The point of me saying this is that there is more to travelling than simply ‘travelling’. I will admit, however, that my philosophy gets tested with certain countries or principalities – mainly the ones that are really small. So if I said that I was going to Luxembourg, a perfectly legitimate response might be…why? I wouldn’t have been able to tell you, instead optimistically retorting: why not?

Actually, there is a reason. Before going, I knew NOTHING about Luxembourg aside from it being a small country with a royal family and a royally rubbish football team. We thus derived ten questions which had to be asked to locals during our time in Luxembourg, NB we only got seven questions answered, the ones that are starred may have involved my good friend ‘Internet’.

My answer would have been ‘small’. Alas, Wikipedia can do this better, and reliably informs me that Luxembourg is 998 square miles – smaller than the smallest state in the U.S.A, and the 179th biggest country in the world.

The answer we were given was ‘since 1945’. However, it has been a Kingdom before that, and declared independence from the French Empire in 1815. Bad year for the French, that.

June 23rd. Possibly to do with question 4, though I can’t honestly remember. The three ladies in the bank did discuss its reasoning for a little while.

As I keep referring to question 4, it seems that Luxembourg’s liberation from Germany in 1945 was a very important event.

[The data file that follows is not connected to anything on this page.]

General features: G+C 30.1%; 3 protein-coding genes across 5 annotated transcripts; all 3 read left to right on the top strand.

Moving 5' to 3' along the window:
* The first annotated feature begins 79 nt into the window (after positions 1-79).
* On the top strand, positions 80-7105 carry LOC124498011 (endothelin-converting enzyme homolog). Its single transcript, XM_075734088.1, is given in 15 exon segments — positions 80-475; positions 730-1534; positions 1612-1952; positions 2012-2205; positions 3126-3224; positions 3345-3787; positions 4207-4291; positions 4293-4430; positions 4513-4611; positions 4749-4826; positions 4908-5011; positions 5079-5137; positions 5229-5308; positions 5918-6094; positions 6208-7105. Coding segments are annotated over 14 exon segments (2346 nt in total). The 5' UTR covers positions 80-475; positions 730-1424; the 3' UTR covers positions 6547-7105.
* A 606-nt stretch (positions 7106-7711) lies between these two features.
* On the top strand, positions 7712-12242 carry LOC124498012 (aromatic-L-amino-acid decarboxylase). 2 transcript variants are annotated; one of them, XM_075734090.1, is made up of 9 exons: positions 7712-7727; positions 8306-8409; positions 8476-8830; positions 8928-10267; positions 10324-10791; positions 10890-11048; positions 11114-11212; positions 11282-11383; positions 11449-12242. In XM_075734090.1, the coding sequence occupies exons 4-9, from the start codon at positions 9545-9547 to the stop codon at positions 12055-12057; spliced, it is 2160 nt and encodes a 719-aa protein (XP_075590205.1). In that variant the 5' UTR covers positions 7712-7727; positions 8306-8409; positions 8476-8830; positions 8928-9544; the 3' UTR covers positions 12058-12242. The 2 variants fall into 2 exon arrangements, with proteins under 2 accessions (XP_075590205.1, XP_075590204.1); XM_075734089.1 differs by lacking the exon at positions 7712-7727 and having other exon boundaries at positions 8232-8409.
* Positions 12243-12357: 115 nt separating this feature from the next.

“No idea,” said the man in the tourist office. I would have thought that this would be the very popular royal family, whose palace can be seen below. Guards were obviously on a break when we arrived! Alas, we were told the most famous Luxembourgian is actually J.C. Jay. Not a rapper…but the Prime Minister.

Cue more headscratching in the tourism office. Eventually we were told Kachkeiss, a cheese, could be the national food. We didn’t find it, primarily because we couldn’t locate a supermarket. Shops close very early in central Europe, which caught us out on this day, resulting in a dinner of a croissant and crisps from a petrol station. Luckily I had earlier located and devoured the mouth-watering waffles I had hunted for in Belgium, so wasn’t particularly peckish. The beer is called Bofferding, and seemed fairly average.

Collecting nice cars could have easily been the answer here. I do also faintly remember Luxembourg embarrassing Great Britain at tennis in the Davis Cup. However, we were told that nine-pins is something that the locals enjoy to watch and participate in. Though the amount of time it took the girls to make a decision suggests that it may not be the universal choice.

Well, they compete. Wikipedia tells me they have competed at 28 Summer Olympiads since 1912, winning a solitary gold in 1952. Take a bow, Josy Barthel. Interestingly, a runner in the 1930 Olympics won a medal for France, but was later found to have been born in Luxembourg.

Luxembourg City, the capital, is an appealing if slightly artificial place to visit, particularly when the sun glistens off the grand castle perched imperiously over the valley. Its narrow alleys have many treats hidden within them, but most will weave their way back to one of the open, bright plazas. The answer we were given, however, was the sturdy stone fortress that surrounds the centre of town, and with good reason.

I’ll take this question. The most interesting thing I learnt was that, at least for a day trip, Luxembourg is a lovely and worthwhile place to visit!

Love you all